Workers need great places to work, not Ghost Towns
As well as offering attractive premises to work from, employers need to help their local town or city to be an attractive place to live and work in.
That doesn’t happen on its own. It requires help from all the local employers.
In 1981, the British two-tone band The Specials had a number 1 hit with Ghost Town. The song included the lyrics “This place (town) is coming like a ghost town. No job to be found in this country. Can’t go on no more. The people getting angry.”
Ghost Town offered a punchy but true social commentary on the state of the economy, which had been hit by the 1979 Winter of Discontent and the early 1980’s recession. The tide of unemployment was high throughout the 1980’s and some city centres became punctured and desolate.
To some it felt like the final countdown. Social and economic cohesion was hard to come by. Town and city centres were tough places to live and work. But eventually the UK economy came back to life, there was more brass in pocket and city centres started over, becoming lively centres of commerce and community once again. We adapted to change and got into the groove.
Online shopping forces a Ghost Town resurgence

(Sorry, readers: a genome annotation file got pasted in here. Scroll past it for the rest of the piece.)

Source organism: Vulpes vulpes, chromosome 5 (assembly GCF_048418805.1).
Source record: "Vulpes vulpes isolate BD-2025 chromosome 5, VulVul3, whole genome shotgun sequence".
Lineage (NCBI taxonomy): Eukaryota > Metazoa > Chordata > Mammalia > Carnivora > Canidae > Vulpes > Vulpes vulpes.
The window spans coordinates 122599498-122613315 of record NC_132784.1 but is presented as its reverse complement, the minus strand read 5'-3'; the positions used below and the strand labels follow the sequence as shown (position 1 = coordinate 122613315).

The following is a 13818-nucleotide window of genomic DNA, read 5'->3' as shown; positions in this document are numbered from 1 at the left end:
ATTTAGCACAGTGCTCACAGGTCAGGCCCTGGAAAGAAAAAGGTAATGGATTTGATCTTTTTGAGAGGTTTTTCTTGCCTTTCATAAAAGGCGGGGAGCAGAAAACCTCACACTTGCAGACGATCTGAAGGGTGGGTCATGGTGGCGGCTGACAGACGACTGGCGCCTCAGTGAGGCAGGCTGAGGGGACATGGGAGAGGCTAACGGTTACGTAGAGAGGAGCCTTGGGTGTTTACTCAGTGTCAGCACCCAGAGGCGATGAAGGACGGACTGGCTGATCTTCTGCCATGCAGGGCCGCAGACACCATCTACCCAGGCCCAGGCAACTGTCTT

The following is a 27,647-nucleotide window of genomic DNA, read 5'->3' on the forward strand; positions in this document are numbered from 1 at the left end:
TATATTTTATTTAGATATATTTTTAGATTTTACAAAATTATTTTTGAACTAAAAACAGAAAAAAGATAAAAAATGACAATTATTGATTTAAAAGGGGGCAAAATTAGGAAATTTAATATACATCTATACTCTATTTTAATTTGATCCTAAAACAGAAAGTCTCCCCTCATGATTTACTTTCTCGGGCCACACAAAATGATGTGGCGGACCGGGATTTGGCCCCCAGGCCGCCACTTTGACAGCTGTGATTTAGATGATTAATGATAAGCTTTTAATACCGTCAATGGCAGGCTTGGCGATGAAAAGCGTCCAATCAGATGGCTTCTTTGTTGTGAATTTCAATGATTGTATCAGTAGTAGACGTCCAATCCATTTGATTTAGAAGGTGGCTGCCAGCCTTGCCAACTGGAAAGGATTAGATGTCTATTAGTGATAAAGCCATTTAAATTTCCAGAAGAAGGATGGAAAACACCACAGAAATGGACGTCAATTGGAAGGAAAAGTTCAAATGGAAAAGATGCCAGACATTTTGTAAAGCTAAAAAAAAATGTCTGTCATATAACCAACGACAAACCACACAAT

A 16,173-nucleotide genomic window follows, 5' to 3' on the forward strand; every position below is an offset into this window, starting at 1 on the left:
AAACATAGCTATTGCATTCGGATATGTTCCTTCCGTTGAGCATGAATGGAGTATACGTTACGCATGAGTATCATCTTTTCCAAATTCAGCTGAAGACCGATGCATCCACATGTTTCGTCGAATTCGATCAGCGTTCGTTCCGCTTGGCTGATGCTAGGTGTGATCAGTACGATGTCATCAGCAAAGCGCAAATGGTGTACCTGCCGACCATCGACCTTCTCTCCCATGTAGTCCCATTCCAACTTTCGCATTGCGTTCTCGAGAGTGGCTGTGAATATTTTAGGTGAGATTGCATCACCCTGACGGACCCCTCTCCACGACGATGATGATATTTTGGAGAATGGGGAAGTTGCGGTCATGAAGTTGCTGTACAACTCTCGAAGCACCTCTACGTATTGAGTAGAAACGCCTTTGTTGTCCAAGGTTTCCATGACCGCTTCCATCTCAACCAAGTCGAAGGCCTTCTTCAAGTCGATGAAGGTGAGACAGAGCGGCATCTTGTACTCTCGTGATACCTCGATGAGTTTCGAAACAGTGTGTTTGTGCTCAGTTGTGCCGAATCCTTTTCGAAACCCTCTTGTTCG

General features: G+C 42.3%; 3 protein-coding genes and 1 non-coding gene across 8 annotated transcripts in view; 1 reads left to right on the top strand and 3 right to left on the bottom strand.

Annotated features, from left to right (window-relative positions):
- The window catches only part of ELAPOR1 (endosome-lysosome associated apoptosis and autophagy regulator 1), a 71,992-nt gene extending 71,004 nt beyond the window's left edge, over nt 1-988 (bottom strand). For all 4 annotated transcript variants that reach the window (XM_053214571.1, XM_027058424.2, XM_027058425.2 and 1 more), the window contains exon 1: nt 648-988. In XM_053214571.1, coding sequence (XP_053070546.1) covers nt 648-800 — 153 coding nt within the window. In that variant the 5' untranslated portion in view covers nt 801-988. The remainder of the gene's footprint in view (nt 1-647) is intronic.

According to a BBC article, the rise of internet is now threatening a return to Ghost Towns. Our tainted love for the high street is putting retailers under pressure. Internet shopping is forcing a total eclipse of the high street.
Technology has been the major catalyst for this computer love, but the uncertainty around Brexit is just another brick in the economic wall around the high street. High street retailers are right to ask the questions: Is there something I should know? Don’t you want me? and Do you really want to hurt me?
Much has already been made of the impact on high street employers, but perhaps not enough has been said about the effect on other city centre businesses. All employers need to offer their staff a vibrant and safe place to work. Employees need places close to work to shop and socialise. The threat to the high street is therefore a threat to all employers and residents alike.
More needs to be done to encourage local spending
Not every little thing the high street does is magic, but if the high street fails many employees might look to move out of town to new employers. More businesses may be forced out of town and city centres. To counter that risk, employers in town and city centres can start initiatives to encourage local spending, creating a chain reaction.
Working in partnership, businesses and business groups can stand together and deliver, effecting lots of positive change. Urban employers and high street retailers have the same simple message ‘Stand by me’. Both need flourishing town and city centres to operate in.
The more that can be done to support traditional retailers and new concepts for the high street should be welcomed. An investment in culture helps employees find a place to work, rest and play. Urban regeneration keeps workers happy and more retail workers in jobs. We need to turn a different corner and create a house of fun that leaves us dancing in the high street. A cynic might say We should be so lucky, but the reply to that is When the going gets tough the tough get going. When it comes to pulling together then let it be.